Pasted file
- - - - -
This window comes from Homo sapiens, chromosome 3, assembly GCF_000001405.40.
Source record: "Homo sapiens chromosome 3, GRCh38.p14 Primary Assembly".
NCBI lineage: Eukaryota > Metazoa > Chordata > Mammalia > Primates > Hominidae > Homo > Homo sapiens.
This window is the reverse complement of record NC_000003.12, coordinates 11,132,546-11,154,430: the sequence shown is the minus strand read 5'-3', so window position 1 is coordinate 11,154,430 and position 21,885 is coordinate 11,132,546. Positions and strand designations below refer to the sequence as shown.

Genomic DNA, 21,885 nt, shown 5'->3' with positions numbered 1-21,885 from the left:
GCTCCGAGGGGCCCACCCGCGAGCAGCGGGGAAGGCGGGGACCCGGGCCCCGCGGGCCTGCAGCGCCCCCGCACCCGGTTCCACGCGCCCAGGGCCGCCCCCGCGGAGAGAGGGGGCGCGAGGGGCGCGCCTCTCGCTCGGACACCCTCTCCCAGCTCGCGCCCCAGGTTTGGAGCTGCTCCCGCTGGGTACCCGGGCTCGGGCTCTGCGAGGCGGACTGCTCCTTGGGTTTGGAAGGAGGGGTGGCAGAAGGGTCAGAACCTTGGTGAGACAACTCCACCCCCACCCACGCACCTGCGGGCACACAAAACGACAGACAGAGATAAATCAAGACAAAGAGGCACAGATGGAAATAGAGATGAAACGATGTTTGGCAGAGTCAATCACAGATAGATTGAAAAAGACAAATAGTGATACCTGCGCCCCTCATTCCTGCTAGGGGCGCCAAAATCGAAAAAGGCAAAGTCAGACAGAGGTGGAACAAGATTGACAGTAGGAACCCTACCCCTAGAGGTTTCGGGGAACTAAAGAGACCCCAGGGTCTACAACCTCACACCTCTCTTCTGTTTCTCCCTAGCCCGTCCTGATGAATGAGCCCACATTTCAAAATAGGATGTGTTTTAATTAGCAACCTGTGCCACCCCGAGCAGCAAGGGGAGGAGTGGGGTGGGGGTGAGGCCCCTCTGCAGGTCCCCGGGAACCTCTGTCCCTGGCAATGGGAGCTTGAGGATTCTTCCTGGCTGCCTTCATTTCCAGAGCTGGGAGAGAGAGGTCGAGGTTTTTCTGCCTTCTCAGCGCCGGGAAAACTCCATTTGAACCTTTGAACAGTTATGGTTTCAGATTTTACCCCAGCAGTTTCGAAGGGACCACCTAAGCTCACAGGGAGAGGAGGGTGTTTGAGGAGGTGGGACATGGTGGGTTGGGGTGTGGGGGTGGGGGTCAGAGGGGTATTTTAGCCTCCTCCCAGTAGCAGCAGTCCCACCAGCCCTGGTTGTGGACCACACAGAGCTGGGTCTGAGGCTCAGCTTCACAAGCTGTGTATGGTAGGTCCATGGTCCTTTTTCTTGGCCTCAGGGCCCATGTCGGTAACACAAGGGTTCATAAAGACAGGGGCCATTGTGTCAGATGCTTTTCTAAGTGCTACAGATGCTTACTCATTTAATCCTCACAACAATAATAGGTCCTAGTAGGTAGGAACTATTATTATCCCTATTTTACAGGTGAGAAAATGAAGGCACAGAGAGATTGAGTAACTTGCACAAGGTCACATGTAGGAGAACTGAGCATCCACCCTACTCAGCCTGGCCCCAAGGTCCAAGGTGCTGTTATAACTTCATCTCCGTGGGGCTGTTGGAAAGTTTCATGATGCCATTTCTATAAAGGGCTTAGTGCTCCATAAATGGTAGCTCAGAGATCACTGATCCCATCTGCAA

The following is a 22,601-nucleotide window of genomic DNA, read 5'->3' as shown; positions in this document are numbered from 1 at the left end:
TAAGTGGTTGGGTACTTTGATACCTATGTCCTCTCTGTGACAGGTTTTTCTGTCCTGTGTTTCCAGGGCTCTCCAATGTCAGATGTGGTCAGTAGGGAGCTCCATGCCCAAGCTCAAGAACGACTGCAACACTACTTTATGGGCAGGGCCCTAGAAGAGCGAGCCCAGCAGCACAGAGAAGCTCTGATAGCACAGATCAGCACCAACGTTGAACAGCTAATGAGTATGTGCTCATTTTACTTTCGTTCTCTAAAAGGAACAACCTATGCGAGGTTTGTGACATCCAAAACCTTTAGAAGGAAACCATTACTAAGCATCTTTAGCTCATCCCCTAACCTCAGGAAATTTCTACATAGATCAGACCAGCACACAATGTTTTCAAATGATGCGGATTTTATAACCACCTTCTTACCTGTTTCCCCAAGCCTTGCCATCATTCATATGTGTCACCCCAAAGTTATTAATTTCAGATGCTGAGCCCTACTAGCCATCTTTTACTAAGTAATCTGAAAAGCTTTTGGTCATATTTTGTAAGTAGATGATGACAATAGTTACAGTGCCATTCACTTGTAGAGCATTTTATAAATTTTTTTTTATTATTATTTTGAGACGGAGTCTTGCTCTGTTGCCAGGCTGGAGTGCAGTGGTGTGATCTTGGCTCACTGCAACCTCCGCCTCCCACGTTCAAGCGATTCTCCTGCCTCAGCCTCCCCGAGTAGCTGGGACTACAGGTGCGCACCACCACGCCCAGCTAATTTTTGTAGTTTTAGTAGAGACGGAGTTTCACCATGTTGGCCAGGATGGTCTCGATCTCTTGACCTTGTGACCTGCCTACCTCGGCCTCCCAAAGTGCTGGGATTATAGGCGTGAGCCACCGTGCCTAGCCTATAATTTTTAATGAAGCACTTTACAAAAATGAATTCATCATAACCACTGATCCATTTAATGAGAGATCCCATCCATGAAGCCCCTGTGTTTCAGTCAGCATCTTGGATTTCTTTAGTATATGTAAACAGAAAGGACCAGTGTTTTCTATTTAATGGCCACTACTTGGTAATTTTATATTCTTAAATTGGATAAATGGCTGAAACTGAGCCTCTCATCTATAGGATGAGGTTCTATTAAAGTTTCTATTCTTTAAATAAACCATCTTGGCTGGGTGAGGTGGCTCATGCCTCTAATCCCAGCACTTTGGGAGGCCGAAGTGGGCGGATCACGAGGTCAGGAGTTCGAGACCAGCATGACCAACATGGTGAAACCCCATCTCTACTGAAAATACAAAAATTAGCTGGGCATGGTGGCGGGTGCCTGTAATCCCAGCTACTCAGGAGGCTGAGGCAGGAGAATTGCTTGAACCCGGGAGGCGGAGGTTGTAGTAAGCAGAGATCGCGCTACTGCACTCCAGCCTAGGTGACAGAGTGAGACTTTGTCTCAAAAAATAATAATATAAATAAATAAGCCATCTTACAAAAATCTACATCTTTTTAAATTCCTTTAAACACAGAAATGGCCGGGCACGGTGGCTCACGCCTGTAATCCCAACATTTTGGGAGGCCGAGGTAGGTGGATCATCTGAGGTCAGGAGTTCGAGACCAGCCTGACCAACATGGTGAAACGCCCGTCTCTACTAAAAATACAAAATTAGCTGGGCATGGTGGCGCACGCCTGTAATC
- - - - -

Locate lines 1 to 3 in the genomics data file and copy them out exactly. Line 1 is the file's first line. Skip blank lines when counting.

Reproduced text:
This window comes from Homo sapiens, chromosome 3, assembly GCF_000001405.40.
Source record: "Homo sapiens chromosome 3, GRCh38.p14 Primary Assembly".
NCBI lineage: Eukaryota > Metazoa > Chordata > Mammalia > Primates > Hominidae > Homo > Homo sapiens.